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Blogger nancy said...

those are the touching memories we need to remember and hold close always. i'm enjoying reading your blog. thanks for sharing.

10/04/2007 10:07 PM  
Blogger ~Betsy said...

Yup - it's the little things that mean the most. Two Feather sounds like a great guy!

Isn't this October weather odd? I flipped the AC on again yesterday.

10/05/2007 7:27 AM  
Blogger Joanne D. Kiggins said...

Yes, Nancy. It is those touching memories we need to hold close to our hearts. I have so many wonderful memories from both my dad and mom. I couldn't have asked for better parents. My love grows for Mom more and more each day.

10/05/2007 8:16 AM  
Blogger Joanne D. Kiggins said...

You're right, Betsy. It is the little things that mean the most. Two Feather is a great guy. He always puts a smile on Mom's face. Little things like picking wild flowers and handing them to her, brightens her day so much. He truly is a wonderful man!

10/05/2007 8:18 AM  
Blogger Frank Baron said...

Can I borrow Two Feather when you're done with him? There's a whole bunch of stuff around here that needs fixing....


Glad he's with you and that your Mom seems to be improving a smidge.

10/05/2007 9:10 AM  
Blogger >'' said...

Kawasaki Mule?

oh, my. My heart is broken. I thought you meant Two had a mule. The kind with two ears and a tail - hooves even.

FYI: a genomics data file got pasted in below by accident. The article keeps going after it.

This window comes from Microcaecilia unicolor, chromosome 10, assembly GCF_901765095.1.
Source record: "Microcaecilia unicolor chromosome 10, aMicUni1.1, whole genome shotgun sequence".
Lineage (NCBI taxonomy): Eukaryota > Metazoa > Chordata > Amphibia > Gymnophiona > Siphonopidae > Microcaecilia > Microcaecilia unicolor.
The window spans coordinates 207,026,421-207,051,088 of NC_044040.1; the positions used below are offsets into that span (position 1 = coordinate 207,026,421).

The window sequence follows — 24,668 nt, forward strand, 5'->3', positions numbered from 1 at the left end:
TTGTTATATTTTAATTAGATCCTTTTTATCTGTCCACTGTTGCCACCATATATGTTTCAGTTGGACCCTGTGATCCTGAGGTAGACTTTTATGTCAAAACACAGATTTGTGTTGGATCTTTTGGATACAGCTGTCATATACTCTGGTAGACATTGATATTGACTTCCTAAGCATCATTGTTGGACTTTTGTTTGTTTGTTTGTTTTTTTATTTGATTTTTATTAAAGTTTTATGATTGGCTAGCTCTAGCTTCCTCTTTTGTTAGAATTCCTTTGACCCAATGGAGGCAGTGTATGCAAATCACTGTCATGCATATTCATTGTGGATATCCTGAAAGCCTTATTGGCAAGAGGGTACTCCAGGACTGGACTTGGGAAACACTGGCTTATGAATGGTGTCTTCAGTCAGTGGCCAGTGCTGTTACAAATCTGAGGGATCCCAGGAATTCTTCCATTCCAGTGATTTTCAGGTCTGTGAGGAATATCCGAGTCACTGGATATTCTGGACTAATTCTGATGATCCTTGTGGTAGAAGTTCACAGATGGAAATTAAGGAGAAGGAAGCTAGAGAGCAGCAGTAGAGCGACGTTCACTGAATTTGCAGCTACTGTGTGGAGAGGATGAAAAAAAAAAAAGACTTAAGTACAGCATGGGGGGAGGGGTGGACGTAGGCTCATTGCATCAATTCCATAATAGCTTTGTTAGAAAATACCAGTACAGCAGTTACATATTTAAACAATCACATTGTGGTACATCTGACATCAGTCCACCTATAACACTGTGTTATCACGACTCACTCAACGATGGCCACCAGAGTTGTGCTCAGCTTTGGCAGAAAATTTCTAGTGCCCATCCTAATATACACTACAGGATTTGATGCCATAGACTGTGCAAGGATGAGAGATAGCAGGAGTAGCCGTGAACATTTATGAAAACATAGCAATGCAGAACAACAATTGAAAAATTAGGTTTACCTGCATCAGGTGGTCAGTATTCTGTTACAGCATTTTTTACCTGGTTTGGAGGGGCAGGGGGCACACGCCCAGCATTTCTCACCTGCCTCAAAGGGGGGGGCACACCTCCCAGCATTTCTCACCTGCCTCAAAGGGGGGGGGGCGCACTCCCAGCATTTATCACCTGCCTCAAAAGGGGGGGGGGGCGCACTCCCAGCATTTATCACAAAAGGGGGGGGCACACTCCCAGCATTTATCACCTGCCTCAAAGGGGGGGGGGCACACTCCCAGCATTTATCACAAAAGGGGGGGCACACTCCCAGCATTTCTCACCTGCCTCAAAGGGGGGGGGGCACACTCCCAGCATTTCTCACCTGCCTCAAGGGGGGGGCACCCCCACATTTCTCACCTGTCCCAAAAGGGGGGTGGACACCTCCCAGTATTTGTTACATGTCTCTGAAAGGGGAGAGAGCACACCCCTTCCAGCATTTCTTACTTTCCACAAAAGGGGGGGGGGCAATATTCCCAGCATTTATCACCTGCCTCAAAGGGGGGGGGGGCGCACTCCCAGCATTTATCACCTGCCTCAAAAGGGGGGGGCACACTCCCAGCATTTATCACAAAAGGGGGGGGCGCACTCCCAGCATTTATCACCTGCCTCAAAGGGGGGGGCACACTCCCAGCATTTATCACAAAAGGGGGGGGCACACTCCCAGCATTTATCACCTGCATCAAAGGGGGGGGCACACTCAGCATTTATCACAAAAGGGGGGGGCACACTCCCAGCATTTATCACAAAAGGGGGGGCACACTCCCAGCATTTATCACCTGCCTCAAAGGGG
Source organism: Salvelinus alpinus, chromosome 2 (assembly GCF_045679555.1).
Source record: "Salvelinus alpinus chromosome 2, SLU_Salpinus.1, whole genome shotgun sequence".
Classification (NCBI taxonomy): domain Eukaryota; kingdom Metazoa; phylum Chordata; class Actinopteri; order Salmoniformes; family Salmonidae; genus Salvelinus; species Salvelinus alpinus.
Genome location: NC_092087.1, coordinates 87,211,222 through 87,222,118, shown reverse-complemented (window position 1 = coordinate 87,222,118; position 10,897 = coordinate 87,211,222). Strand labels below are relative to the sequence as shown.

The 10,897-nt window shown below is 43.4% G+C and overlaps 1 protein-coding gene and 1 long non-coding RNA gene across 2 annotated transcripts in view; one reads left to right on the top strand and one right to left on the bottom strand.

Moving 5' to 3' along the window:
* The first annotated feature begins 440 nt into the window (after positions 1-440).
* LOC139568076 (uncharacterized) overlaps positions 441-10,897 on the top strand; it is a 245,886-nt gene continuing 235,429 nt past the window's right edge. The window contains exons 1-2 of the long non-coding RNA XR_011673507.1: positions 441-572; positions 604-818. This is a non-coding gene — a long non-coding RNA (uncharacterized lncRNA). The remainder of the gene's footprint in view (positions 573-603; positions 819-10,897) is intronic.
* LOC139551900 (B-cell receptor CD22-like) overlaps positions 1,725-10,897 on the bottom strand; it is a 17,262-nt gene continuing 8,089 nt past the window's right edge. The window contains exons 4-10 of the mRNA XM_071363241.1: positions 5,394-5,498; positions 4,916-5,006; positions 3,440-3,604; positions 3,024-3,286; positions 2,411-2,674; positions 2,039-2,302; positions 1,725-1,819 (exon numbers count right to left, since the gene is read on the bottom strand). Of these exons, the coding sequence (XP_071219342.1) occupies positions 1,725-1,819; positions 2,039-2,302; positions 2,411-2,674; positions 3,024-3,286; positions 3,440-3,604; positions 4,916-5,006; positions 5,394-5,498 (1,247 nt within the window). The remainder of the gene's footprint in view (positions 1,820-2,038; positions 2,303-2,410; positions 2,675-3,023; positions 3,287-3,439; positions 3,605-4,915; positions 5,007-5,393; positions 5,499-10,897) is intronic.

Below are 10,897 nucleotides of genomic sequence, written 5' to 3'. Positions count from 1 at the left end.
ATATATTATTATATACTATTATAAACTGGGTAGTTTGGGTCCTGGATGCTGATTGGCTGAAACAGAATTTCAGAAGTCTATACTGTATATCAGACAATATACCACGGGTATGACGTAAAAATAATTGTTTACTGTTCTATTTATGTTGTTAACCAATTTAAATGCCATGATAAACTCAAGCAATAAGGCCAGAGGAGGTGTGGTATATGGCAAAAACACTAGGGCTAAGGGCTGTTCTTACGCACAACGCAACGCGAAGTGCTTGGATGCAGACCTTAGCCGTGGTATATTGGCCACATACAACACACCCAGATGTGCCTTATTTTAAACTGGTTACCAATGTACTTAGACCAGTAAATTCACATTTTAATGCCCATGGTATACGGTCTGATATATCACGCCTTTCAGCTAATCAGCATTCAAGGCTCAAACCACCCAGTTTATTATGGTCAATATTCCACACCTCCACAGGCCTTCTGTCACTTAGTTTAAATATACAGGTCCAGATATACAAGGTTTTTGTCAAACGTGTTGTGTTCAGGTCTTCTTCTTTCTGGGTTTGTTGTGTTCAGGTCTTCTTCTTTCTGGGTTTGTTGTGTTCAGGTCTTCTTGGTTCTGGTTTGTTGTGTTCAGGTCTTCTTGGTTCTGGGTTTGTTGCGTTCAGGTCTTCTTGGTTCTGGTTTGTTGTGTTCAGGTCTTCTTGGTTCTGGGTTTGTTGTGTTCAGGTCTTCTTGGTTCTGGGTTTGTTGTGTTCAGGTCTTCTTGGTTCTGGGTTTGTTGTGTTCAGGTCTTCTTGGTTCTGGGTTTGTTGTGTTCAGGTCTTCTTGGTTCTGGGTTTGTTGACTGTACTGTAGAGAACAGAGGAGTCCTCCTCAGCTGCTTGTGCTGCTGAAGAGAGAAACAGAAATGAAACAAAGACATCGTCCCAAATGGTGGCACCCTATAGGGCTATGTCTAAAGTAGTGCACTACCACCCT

(I am a little jealous about the tractor, though)

10/05/2007 12:56 PM  
Anonymous Anonymous said...

Joanne, this post absolutely touched my heart. Do you have any idea how special you are dear friend?

10/05/2007 2:32 PM  
Blogger flintysooner said...

We have a 1950 Chevrolet 3/4 Ton truck that I've had restored. It was the truck that we all learned to drive way back when. I also have a really old Allis Chalmers tractor that we may restore.

Judy has some stuff from her grandparents and great grandparents that date back to the turn of the century.

Funny how mundane stuff becomes important - not because of what it is - because of who used it.

10/05/2007 4:36 PM  
Blogger Joanne D. Kiggins said...

I'm glad he's with me, too, Frank. He got a hardy chuckle out of your asking to send him up your way to help out. LOL

10/07/2007 2:43 PM  
Blogger Joanne D. Kiggins said...

Nope, Unique. Not a "real live" mule with ears and tail. Of course, if he had one of those, it wouldn't need repairs. ROFL

10/07/2007 2:45 PM  
Blogger Joanne D. Kiggins said...

Thank you TB. I'm happy you enjoyed my post.

10/07/2007 2:45 PM  
Blogger Joanne D. Kiggins said...

Hi Terry! You're right about things being important because of who used them. Things like that are hard to part with. Guess that's why my dad and mom would be considered pack rats. They kept everything! LOL

Love the picks of Judy's place. Can't wait to see more when you get time.

10/07/2007 2:48 PM